Tue, Oct 14, 2003 - Page 10 News List

China Shipbuilding chairman will resign

CNA , TAIPEI

The head of the state-owned China Shipbuilding Corp (中船) said yesterday that he wants to resign for health reasons and he expressed the hope that there will be no random speculation on his reasons for quitting.

China Shipbuilding chairman Hsu Chiang (徐強) said that he recently told Minister of Economic Affairs Lin Yi-fu (林義夫) about his desire to return to his teaching job at National Cheng Kung University in Tainan, southern Taiwan.

"[I wish to resign] for the simple reasons that I have high blood pressure and have accomplished my mission at this stage," Hsu said, referring to his part in bringing the company's revenue from red into the black, as well as his hand in helping with the company's approaching goal of privatization.

Hsu denied reports that he was bailing out of the company or that there were political considerations behind his decision.

He was responding to reports speculating that as a second-generation mainland Chinese, he is worried about having to take sides in next year's presidential election.

A Chinese-language newspaper also claimed that a policy to build submarines for the nation's military -- which has not received clear support from the government -- coupled with an as-yet-realized promise by the Executive Yuan to appropriate NT$2 billion (US$59.3 million) to improve the financial structure of the China Shipbuilding have also contributed to discouraging Hsu and making him want to return to teaching.

The reports noted that the China Shipbuilding is being privatized and is scheduled to sell its Keelung and Kaohsiung plants, and that MPH, a consortium of arms manufacturers in the US, is interested in bidding for the Kaohsiung plant and is sending an official to Taiwan this week to discuss the matter with the China Shipbuilding.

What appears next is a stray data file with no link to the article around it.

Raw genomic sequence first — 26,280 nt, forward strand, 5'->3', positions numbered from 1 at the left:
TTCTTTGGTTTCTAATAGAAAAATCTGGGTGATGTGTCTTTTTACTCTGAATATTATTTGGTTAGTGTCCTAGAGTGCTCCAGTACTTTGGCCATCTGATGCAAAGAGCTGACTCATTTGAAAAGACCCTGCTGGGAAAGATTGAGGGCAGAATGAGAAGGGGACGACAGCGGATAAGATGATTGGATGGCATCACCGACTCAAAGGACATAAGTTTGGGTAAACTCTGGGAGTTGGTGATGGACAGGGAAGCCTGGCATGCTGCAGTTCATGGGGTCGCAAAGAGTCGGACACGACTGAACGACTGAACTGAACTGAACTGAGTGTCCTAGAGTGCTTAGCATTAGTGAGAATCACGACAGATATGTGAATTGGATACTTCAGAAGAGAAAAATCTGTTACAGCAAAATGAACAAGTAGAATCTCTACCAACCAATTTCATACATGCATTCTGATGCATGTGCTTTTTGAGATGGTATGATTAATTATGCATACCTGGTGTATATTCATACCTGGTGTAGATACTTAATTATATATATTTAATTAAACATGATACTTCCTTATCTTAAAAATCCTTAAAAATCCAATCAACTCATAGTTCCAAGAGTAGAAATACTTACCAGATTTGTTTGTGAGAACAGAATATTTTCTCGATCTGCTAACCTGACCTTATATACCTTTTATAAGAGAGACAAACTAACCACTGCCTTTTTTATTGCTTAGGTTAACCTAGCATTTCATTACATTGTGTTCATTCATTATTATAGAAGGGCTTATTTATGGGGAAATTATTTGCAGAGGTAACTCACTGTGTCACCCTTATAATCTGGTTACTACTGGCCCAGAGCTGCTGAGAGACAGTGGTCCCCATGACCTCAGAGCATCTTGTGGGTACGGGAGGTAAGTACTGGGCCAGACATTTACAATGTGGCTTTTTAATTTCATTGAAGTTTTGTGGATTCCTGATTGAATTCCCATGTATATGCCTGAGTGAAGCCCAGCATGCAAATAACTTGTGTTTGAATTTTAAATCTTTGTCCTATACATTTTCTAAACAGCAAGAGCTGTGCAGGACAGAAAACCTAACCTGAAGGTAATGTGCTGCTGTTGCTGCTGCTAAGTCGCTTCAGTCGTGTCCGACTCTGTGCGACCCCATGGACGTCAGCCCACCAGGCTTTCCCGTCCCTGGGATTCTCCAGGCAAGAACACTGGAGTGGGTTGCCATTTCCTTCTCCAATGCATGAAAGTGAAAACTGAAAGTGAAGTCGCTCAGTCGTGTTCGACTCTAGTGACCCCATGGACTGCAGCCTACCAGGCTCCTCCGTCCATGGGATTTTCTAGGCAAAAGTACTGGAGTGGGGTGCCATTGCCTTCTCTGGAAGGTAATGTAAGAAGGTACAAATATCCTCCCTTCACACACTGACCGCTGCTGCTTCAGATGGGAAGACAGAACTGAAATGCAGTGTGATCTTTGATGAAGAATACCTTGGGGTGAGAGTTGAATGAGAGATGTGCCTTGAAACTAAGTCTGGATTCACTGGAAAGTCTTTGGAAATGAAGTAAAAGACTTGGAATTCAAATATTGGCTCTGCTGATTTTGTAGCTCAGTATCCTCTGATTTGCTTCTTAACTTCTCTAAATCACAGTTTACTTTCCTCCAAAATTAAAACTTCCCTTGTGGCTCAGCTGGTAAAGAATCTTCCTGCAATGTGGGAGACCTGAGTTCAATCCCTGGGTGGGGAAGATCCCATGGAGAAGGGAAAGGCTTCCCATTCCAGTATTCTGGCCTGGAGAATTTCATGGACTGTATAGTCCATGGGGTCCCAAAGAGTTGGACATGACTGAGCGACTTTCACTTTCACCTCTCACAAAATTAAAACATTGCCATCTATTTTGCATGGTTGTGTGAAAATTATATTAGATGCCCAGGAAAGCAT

China Shipbuilding

* The state-run company has its headquarters in Kaohsiung and has two shipyards; one in Kaohsiung, which is 1,173,051m2 and one in Keelung with a total area of 311,534m2.

* Types of ships built by the shipbuilding firm include container ships, tankers, bulk cargo ships, offshore drilling vessels, naval ships, and other special order surface vessels.

* China Shipbuilding is also attempting to gather the resources to build submarines for the navy, under the Indigenous Defence Submarine project.

Source: China Shipbuilding Corp


Hsu said that this May he had been extremely busy and that he was preoccupied with communications with the MPH and other parties interested in investing in the China Shipbuilding. Because of time zone differences, he often had to work at night, which caused his blood pressure to shoot up dramatically.

Vice Premier Lin Hsin-i (林信義), who concurrently serves as the chairman of the nation's top economic agency, the Council for Economic Planning and Development, said that Hsu had expressed his wish to return to teaching several months ago, but said the ministry which is in charge of administrating all state-owned enterprises, is hoping to "retain him as best we can."

Last year, the shipbuilder was involved in a fraud scandal that led then-chairman Yu Chen-nan (余辰南) to step down. Hsu was invited to take over his job and he vowed at the time to get the company out of the red quickly.

Statistics provided by the Commission of National Corporations show that the accumulated losses of the China Shipbuilding reached NT$11 billion at one time and the company was on the brink of bankruptcy in 2001. After the implementation of a rejuvenation plan, the China Shipbuilding turned the corner last year, recording pre-tax profits of NT$350 million.

Since international shipping is on the rebound, the China Shipbuilding has earned profits of nearly NT$300 million in the first eight months of this year, and is forecast to record profits of NT$360 million for the whole year.

Orders for new vessels have reached more than 40, which will keep the company fully booked until 2007.

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